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IIS, Site Server vulnerable to hackers

A security problem involving Microsoft Corp.'s Internet Information Server (IIS) and Site Server products leaves data and files stored on those products vulnerable to hackers, according to WebTrends Corp.

A security problem involving Microsoft Corp.'s Internet Information Server (IIS) and Site Server products leaves data and files stored on those products vulnerable to hackers, according to WebTrends Corp., an Internet reporting and management vendor.

Three sample Active Server Pages (ASP) tools which ship as part of IIS and Site Server are the culprits, according to Microsoft and WebTrends. The default configurations of IIS and Site Server install the showcode.asp, viewcode.asp and codebrws.asp pages without proper access-control settings. Any remote browser user who has read permissions and knowledge of file names on a given system can get at data and files on a given system via the ASP tools.

WebTrends officials say they first alerted Microsoft to the problem two weeks ago. Friday, security experts at the L0pht also issued an advisory on the problem. "For e-commerce servers this puts transaction logs, credit card numbers and customer information potentially at risk. There is even e-commerce shopping cart software that stores administrative passwords in the clear in text files," the L0pht advisory said.

Microsoft is slated to issue a security bulletin confirming the problem later today. Microsoft is working on a downloadable fix and also is working on patched versions of three Active Server Pages tools in question. The patched tools should be available from the Microsoft Security site next week. "We take all security issues very seriously at Microsoft," says Scott Culp, Windows NT security product manager. Culp says it took Microsoft two weeks from first being alerted about the breach to create comprehensive patches and a strategy that would "deliver a very complete answer" to the problem. Culp says Microsoft will recommend users who don't need the tools in question remove them from their systems. They also should insure that their systems are set so that "least privilege" security settings are in place on individuals' machines.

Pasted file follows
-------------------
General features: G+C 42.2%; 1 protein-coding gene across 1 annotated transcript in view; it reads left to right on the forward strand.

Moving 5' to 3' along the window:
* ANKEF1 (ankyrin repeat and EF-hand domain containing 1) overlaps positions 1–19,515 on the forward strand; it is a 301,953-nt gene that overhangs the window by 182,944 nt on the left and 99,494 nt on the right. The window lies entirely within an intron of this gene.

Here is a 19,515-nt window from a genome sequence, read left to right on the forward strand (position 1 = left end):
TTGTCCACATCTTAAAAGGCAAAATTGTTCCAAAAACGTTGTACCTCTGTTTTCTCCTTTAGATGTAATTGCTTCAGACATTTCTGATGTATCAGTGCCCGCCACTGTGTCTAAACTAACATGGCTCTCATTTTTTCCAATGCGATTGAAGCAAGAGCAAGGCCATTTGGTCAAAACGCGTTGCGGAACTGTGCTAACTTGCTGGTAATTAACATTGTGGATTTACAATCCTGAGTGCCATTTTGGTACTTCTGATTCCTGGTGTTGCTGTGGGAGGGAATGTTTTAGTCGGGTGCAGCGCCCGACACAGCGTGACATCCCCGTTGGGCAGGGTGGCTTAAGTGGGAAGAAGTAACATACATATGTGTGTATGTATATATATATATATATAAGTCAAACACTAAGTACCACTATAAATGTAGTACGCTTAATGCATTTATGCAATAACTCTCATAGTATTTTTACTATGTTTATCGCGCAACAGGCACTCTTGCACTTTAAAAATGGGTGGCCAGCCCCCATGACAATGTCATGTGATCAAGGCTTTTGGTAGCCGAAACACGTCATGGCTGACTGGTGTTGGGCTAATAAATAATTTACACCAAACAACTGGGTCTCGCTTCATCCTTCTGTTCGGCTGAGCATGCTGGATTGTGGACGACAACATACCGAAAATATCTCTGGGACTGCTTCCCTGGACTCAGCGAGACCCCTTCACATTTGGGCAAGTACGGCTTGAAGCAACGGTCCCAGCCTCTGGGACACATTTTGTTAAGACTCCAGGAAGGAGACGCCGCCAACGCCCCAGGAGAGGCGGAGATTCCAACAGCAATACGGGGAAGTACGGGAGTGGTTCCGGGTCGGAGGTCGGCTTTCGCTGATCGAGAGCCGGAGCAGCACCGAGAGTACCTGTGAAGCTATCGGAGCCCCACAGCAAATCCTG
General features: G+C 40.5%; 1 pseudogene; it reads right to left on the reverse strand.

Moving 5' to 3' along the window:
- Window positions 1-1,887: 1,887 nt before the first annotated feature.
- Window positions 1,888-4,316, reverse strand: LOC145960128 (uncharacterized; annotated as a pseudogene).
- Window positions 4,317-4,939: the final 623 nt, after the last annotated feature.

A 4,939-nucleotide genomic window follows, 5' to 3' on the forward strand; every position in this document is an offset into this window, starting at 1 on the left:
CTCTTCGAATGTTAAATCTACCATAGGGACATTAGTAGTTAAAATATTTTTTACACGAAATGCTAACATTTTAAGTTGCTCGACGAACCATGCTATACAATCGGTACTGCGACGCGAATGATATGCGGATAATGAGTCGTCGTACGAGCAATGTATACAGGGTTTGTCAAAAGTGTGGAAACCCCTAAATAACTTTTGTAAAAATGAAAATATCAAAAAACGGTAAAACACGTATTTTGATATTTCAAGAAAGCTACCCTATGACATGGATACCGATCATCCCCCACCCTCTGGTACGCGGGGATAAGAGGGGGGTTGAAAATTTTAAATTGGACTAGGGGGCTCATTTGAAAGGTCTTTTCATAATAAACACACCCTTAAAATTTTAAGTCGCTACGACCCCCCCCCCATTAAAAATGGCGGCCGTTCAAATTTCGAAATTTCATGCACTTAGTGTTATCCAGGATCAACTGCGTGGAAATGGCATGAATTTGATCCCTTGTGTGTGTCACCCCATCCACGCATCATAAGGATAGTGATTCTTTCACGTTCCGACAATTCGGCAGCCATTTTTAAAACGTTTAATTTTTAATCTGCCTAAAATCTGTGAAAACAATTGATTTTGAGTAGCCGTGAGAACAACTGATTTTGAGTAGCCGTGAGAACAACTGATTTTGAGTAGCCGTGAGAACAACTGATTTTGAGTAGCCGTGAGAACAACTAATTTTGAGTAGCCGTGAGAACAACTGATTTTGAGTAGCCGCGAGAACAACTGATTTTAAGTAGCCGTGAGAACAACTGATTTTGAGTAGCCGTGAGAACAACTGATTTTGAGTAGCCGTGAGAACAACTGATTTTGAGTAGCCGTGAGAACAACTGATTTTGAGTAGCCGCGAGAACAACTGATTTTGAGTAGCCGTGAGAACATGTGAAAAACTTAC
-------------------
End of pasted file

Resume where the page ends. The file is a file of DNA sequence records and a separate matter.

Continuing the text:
Culp stressed that "there is no underlying vulnerability in Site Server, IIS, ASP or Windows NT" at fault. "It's just about the file viewing tools and default settings. These tools are read-only. They won't let anyone change or hack any data on a system."

WebTrends officials characterised the problem as more serious. "It's not an intrinsic problem with Microsoft's products at fault," agreed Rob Finlay, WebTrends product manager. "But you can not only view the files and content of the files via the [ASP] tools, but can also navigate through the directories within the partitions. Hackers can use all of this information to drill even deeper into the system. Hackers just need a Web browser to find these ASP pages and use them."

WebTrends, like Microsoft, recommends users simply remove the sample ASPs if they don't need them and set their permissions more restrictively on all users' systems. Portland-based WebTrends also has deployed new vulnerability tests for the ASP tools in question, allowing users of its WebTrends Security Analyser product to check for and fix systems with the offending security holes.